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Cell Cycle

The cell cycle or cell-division cycle is the series of events that take place in a cell leading to its division and duplication of its DNA (DNA replication) to produce two daughter cells. In bacteria, which lack a cell nucleus, the cell cycle is divided into the B, C, and D periods. The B period extends from the end of cell division to the beginning of DNA replication. DNA replication occurs during the C period. The D period refers to the stage between the end of DNA replication and the splitting of the bacterial cell into two daughter cells. In cells with a nucleus, as in eukaryotes, the cell cycle is also divided into three periods: interphase, the mitotic (M) phase, and cytokinesis. During interphase, the cell grows, accumulating nutrients needed for mitosis, preparing it for cell division and duplicating its DNA. During the mitotic phase, the chromosomes separate. During the final stage, cytokinesis, the chromosomes and cytoplasm separate into two new daughter cells. To ensure the proper division of the cell, there are control mechanisms known as cell cycle checkpoints.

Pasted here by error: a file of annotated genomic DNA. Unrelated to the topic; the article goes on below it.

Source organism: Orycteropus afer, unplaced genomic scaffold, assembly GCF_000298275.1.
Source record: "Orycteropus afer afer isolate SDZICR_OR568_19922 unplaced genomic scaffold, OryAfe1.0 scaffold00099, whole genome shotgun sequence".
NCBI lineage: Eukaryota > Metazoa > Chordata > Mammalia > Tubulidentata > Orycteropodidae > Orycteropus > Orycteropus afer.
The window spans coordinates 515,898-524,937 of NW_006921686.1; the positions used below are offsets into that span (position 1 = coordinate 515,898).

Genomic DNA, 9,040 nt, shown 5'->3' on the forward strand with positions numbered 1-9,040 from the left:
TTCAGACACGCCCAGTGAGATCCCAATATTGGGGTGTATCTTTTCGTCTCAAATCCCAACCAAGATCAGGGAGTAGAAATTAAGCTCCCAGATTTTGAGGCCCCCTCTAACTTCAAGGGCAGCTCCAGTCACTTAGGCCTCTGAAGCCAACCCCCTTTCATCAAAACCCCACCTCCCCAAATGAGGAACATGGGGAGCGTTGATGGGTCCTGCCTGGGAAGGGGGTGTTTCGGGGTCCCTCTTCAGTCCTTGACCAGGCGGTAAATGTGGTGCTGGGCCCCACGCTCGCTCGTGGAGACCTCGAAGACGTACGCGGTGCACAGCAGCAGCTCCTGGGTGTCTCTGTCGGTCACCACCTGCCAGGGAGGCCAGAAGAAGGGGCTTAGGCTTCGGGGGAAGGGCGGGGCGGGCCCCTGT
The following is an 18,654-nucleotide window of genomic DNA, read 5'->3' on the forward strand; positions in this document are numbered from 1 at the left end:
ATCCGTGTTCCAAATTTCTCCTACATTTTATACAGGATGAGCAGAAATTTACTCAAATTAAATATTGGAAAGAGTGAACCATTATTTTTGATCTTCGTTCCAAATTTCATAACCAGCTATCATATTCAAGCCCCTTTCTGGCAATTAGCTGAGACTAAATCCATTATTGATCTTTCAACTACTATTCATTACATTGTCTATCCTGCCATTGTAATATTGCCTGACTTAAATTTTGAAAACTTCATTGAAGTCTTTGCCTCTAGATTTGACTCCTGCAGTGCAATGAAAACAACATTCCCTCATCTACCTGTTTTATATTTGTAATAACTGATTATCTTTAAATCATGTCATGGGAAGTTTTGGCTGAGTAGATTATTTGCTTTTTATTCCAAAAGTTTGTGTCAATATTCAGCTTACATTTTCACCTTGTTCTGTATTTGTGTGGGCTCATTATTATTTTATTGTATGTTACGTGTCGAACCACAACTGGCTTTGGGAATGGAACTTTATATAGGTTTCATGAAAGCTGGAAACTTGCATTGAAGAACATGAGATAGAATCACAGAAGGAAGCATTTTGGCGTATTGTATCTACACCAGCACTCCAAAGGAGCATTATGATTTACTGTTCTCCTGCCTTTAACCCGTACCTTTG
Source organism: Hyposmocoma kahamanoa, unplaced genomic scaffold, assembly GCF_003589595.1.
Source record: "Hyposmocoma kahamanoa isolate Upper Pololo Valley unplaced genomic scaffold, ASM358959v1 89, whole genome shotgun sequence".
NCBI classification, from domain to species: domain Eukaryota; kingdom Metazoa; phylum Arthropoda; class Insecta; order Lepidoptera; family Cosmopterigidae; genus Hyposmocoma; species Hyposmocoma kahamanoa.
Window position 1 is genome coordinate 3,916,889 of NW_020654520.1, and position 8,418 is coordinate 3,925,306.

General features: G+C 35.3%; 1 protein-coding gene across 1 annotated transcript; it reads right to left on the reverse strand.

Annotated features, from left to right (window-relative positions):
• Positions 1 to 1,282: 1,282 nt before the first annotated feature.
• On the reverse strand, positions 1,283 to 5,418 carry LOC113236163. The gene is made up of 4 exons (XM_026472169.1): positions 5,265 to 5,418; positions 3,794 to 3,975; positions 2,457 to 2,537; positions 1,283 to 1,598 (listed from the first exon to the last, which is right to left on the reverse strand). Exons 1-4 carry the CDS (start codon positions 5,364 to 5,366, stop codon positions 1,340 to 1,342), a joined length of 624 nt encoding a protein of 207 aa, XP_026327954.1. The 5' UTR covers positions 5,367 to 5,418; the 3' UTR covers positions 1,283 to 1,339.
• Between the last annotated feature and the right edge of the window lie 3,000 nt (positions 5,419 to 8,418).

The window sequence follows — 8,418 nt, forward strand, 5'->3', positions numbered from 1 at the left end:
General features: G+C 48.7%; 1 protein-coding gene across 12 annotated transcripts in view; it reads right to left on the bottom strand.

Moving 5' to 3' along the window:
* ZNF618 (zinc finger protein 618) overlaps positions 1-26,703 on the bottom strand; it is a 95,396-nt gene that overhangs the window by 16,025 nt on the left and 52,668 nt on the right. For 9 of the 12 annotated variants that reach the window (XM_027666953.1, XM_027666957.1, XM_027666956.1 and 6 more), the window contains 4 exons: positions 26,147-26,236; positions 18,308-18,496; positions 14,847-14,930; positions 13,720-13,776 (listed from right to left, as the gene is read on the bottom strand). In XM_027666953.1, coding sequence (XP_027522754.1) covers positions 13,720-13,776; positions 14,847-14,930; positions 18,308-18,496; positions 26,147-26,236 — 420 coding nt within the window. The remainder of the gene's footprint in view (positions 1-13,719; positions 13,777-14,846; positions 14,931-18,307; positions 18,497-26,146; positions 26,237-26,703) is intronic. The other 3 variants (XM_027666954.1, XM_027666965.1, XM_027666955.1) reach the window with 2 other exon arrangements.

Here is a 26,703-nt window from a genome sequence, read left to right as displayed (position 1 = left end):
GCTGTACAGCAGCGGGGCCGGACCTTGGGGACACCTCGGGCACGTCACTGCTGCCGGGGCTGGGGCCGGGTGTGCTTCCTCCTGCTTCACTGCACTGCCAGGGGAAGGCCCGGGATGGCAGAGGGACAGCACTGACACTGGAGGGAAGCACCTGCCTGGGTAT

The cell-division cycle is a vital process by which a single-celled fertilized egg develops into a mature organism, as well as the process by which hairskinblood cells, and some internal organs are renewed. After cell division, each of the daughter cells begin the interphase of a new cycle. Although the various stages of interphase are not usually morphologically distinguishable, each phase of the cell cycle has a distinct set of specialized biochemical processes that prepare the cell for initiation of cell divisions.


Inverse Benzodiazepine Agonist






Specific inhibitor of the 25-hydroxyvitamin D(3)-24-hydroxylase (24-hydroxylase)